34  Gloria Vivenza 37 It seems that suicide was considered, more or less, as a special kind of murder. See, for instance, Anon., Self-Murder and Duelling, The Effects of Cowardice and Atheism, London, Wilkin, 1728, with a criticism of Ferguson’s tragedy, who “makes his Hero speak thus temptingly and unconcernedly of Self-Destruction, and thus presumptuously of its fatal consequences” (p. 7) that “Such fine touches as these coming from so celebrated a Pen, at once ravish the Fancy, steal away the Judgment, and take off all Horror of the ghastly Fact. . .” (ibid., p. 8). According to this author, suicide is due to “cowardice and atheism”, but the fact that just Cato is singled out among so many possible instances of suicide clearly shows that his “exemplarity” was still disturbing. Another example in R. Hay, A Dissertation on Suicide, Cambridge, 1785, who criticized both Montesquieu and Rousseau, because they maintained that suicide cannot be completely faulty, from a moral point of view, because it does not hurt others. Hay indicates Regulus, instead of Cato, as a true example of heroism (p. 70). See also J. Henley, Cato Condemned, or, the Case and History of Self-Murder, London, Marshall and Robert, 1730. 38 G. Vivenza, “Considerazioni filosofiche, storiche e metodologiche nella Theory of Moral Sentiments di Adam Smith”, Studi storici Luigi Simeoni, LXII (2012), p. 77. 39 An interesting recent study on the subject is “‘Those Stubborn Principles’”: From Stoicism to Sociability in Joseph Addison’s Cato”, by C. Dunn Henderson and M. E. Yellin, Review of Politics, 76(2), (2014). 40 See, for instance, Plut., Cat. Min., 64 sq; Liv., Perioch 114; Appian, Bell.Civ. 2,98; Cass. Dio 43,10 sq; Flor., Epit. 2,13, 70–72. 41 TMS I.iii.1.13. 42 It would seem that since then Phaedo has been considered as someway connected with a noble idea of suicide, see M. Griffin, “Philosophy, Cato and Roman Suicide”, Greece & Rome, XXXIII:2 (1986), pp. 195–98. 43 Already in Cicero, Tusc. I, 74; also in Seneca, see Henderson-Yellin, “‘Those Stubborn Principles’”, p. 227, n. 12. 44 Griffin, Philosophy, p. 193. 45 See n. 37 above. 46 Sc. Cato’s suicide. 47 Self-Murther and Duelling, pp. 10–11. Difficult to share the suggestion that Cato was shrinking from danger or quitting his post; but there were actually several different attitudes in the various modern critical views of Cato’s decision. I have hinted at critical perspectives on Cato’s suicide in Considerazioni filosofiche, passim. 48 J. Hanley, Cato Condemned, p. 13. 49 Ibid., p. 17. 50 “Lettre à Voltaire”, in Oeuvres complètes, vol. II, p. 321. 51 Ferguson, too, in his more “political” judgment on Cato, criticizes parties: “Faction is ever ready to seize all occasional advantages; and mankind, when in hazard from any party, seldom find a better protection than that of its rival. Cato united with Pompey in opposition to Caesar, and guarded against nothing so much as that reconciliation of parties, which was in effect to be a combination of different leaders against the freedom of the republic”, Ferguson, An Essay, p. 130. 52 Both Lucan and Seneca speak about Cato as an example of virtue in defeat; in other words, it is virtue, not success, which should be pursued – and valued, see G.O. Hutchinson, Latin Literature from Seneca to Juvenal. A Critical Study, Oxford, Clarendon Press, 1993, pp. 48–49, 166–168 and 274–279. 53 The two leaders are mentioned together in TMS VI.iii.30 and in the passage on Stoic philosophy of eds 2–5, which is worth quoting: “Is not the unfortunate magnanimity of Cato, Brutus, and Leonidas, as much the object of admiration, as that of the successful Caesar or Alexander?” (TMS, p. 58). A nice passage about both leaders is in TMS II.iii.2.3, where Smith points out that they had the opportunity of showing their talents, whereas others, maybe equally great, did not have this chance. “The superiority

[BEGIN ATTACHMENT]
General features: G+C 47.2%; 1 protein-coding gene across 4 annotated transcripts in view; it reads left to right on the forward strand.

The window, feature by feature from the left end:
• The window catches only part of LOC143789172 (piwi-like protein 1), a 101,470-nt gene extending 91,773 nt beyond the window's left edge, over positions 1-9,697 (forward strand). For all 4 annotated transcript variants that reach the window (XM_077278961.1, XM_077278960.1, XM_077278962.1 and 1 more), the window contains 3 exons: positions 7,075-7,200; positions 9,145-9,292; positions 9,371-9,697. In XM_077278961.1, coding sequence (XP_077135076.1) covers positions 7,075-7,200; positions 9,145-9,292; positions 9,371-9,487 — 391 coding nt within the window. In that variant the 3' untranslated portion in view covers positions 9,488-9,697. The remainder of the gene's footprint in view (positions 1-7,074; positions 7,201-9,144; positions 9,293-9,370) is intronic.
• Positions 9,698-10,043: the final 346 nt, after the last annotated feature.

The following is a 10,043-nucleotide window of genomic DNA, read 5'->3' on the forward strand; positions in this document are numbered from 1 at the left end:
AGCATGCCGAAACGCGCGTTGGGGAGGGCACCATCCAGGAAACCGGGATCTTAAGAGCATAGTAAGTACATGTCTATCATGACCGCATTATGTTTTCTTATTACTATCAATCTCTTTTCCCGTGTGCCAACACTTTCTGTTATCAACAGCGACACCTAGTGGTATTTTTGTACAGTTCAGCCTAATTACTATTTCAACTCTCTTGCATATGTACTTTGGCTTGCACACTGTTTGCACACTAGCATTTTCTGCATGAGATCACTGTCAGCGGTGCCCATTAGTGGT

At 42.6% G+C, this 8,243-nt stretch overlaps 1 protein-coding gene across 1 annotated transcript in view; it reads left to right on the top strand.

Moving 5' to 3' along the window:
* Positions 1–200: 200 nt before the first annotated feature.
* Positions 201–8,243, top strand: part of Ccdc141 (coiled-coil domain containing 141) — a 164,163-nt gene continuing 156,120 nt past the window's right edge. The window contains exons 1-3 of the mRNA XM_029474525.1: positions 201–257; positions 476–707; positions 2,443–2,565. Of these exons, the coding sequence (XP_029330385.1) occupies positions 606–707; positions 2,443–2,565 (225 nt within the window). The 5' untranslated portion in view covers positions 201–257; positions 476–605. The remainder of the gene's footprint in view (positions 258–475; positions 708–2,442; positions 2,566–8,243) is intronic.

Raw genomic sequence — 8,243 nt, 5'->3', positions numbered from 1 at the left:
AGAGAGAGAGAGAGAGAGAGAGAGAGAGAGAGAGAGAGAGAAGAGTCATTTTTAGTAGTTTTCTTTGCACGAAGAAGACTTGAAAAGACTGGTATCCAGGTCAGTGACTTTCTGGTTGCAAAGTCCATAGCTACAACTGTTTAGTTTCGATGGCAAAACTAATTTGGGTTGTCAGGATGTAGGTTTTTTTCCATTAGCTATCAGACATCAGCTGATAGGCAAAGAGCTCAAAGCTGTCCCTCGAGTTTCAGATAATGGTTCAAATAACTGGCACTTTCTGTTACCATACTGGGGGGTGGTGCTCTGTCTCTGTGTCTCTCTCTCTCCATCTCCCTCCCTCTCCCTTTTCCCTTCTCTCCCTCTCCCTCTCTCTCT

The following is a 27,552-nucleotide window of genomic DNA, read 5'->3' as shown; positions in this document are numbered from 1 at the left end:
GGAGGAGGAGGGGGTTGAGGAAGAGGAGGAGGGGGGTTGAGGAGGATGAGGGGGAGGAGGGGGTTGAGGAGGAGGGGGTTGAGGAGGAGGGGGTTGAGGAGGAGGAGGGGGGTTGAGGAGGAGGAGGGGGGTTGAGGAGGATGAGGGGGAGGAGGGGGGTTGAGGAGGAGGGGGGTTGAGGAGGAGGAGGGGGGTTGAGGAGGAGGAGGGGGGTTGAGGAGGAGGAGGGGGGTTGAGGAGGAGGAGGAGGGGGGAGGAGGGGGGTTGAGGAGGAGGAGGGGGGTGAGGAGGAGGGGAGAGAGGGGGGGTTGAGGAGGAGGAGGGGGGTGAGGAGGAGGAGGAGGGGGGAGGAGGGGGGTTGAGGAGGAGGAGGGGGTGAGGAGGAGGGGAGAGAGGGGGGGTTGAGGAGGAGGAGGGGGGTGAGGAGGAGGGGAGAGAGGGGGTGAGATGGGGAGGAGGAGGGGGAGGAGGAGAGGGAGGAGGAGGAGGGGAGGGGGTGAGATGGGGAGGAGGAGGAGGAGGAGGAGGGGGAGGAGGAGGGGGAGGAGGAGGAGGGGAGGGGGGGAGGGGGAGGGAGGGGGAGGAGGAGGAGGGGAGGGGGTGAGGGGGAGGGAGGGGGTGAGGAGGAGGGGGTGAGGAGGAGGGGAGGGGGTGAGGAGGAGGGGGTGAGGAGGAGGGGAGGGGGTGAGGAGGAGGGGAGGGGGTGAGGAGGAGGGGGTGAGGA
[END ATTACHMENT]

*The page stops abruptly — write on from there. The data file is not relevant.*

Smith, Rousseau and Cato the younger  35